It's been about a month since a portion of Washington Avenue was reconfigured in downtown Minneapolis' North Loop neighborhood, and motorists have wondered why a driving lane in each direction has been taken away.
Washington had been a four-lane thoroughfare with two travel lanes in each direction. In August, Hennepin County crews applied fog seal to the street, then repainted the lines to convert the segment between Plymouth and 5th Avenues N. into a three-lane design with a center turn lane to be shared. Bike lanes with a buffer zone between the travel lanes and on-street parking were added.
The segment between Hennepin and 5th Avenues N. also was redone to add bike lanes, but the four-lane design was maintained to accommodate the 20,000 to 25,000 vehicles that use the stretch on a daily basis and the large volume of traffic that turns left onto Interstate 394 at 3rd Avenue N. But north of 5th Avenue, traffic volumes drop by about 30 percent. That made it conducive to a three-lane design, said Robert Byers of the Hennepin County Transportation Department.
The idea is that the new configuration will increase comfort and safety for bike riders, lower vehicle speeds and likely reduce crashes as a result of better lane definitions.
The area has seen a renaissance in recent years with the addition of condos, businesses and restaurants, increasing interaction between vehicles, bicyclists and pedestrians.
"The exposure was going to get worse, and we wanted to proactively get ahead of it," Byers said. "Three-lane designs are twice as safe as four-lane undivided designs. It still preserves traffic, and pedestrians and bicyclists are safe."
Naturally when change comes, there is some negative reaction. Some southbound motorists have been confused by the sudden loss of a lane at Plymouth Avenue. Northbound drivers are forced to squeeze into one lane at the 3rd Avenue railroad bridge. The latter has led to some backups during the afternoon rush, but "those who think we have added congestion may undervalue the congestion that was there before," Byers said.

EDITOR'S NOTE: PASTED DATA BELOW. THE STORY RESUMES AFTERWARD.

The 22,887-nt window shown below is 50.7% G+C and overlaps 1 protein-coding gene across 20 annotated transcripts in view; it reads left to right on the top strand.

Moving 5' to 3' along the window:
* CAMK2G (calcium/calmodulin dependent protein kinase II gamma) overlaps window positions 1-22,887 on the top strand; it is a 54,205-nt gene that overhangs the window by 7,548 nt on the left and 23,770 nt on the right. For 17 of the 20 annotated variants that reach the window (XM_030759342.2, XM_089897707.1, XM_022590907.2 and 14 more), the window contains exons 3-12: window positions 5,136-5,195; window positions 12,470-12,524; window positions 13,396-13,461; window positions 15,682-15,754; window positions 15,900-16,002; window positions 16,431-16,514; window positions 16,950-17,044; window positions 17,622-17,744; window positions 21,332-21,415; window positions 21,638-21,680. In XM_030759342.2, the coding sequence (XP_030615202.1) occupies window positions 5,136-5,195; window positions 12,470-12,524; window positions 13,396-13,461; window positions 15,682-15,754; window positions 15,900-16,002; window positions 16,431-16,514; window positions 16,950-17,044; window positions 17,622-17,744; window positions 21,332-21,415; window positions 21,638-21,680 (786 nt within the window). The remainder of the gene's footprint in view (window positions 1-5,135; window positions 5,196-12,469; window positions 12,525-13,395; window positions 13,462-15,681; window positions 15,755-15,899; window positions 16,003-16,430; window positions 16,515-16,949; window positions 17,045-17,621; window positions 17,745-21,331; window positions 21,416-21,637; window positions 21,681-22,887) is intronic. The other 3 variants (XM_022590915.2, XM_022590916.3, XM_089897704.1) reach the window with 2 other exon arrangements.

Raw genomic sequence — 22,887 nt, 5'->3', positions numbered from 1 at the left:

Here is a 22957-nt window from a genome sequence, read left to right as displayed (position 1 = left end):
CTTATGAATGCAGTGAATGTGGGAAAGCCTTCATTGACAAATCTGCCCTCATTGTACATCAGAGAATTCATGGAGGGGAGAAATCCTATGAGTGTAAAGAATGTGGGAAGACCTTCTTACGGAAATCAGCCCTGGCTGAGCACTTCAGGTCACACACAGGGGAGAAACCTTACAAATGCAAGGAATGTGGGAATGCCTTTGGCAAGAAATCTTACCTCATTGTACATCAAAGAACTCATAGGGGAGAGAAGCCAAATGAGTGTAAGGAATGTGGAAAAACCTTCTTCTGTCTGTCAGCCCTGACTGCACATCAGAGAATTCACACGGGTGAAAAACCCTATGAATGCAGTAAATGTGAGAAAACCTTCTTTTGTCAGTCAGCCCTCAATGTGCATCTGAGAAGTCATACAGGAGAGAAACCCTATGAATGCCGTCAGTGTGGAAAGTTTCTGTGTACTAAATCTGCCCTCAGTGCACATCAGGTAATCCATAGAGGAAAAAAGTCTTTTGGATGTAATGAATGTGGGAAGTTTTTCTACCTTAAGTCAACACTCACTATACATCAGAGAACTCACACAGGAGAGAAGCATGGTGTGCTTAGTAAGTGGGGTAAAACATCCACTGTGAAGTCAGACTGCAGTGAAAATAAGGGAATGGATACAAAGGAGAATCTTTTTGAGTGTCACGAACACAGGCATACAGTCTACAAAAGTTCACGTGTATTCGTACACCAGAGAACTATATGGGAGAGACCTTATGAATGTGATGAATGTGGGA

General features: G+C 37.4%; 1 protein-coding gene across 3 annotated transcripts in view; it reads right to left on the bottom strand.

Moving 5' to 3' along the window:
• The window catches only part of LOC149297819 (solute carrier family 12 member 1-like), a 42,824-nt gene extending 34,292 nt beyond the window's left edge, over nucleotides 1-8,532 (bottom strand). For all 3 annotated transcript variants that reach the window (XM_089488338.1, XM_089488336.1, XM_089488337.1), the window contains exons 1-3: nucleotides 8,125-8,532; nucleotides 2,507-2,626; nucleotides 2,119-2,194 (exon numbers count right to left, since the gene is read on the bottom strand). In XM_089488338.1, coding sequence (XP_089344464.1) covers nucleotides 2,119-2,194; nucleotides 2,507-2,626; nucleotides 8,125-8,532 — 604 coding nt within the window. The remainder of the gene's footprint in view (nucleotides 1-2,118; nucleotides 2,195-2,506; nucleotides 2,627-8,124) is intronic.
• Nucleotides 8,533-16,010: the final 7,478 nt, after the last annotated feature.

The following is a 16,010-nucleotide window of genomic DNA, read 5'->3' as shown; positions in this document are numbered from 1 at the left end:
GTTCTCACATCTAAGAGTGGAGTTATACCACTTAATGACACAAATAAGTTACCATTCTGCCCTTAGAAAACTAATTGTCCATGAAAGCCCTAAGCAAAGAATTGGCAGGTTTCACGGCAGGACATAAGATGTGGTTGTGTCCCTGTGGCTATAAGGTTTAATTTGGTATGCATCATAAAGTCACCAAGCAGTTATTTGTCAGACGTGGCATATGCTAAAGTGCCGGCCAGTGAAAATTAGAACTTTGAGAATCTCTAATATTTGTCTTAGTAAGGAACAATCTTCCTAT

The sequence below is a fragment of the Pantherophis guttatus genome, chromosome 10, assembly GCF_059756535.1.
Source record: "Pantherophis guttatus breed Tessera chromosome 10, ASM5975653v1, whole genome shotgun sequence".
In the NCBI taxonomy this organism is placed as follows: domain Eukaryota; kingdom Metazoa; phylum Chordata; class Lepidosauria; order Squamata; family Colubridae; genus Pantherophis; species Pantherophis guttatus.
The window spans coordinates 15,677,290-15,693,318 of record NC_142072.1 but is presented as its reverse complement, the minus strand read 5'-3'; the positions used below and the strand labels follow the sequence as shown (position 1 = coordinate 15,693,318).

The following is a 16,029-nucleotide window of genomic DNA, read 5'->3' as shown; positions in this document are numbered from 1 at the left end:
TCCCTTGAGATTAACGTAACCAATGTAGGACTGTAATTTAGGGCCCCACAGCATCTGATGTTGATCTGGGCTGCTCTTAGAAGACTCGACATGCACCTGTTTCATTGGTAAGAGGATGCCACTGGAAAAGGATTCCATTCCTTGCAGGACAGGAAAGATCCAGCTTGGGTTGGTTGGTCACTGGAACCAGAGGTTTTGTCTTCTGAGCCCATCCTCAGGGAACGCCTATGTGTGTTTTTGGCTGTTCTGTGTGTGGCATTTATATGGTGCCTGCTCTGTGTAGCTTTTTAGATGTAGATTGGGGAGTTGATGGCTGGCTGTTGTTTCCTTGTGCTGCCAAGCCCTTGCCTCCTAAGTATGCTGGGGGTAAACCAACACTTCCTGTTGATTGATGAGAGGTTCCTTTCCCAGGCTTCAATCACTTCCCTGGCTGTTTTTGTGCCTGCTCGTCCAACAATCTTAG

The redo on Washington is still a work in progress, and transportation officials will continue to monitor its effects, Byers said. Early returns suggest it is having a positive effect.
"The perception is that more people are bike riding on Washington Avenue," Byers said. "The general feeling is that it's an easier place to ride for the casual rider. Traffic keeps moving."
Anecdotal evidence collected by observation and stopwatches show that travel time between Plymouth and Hennepin Avenues is not any longer than before the changes were put in, said David Frank, president of the North Loop Neighborhood Association.
"I think it's fantastic," Frank said. "The North Loop is not only a drive- and bike-through area on their way to work. It's a place they are going to," he said. "I don't want people to suffer through traffic. Slowing it down to make it a more pleasant place for those of us who live, work, shop and hang out there is by far more important than the perceived slowdown."
More changes are in store. Next year, Hennepin County is planning to rebuild Washington from Hennepin to 5th Avenue S.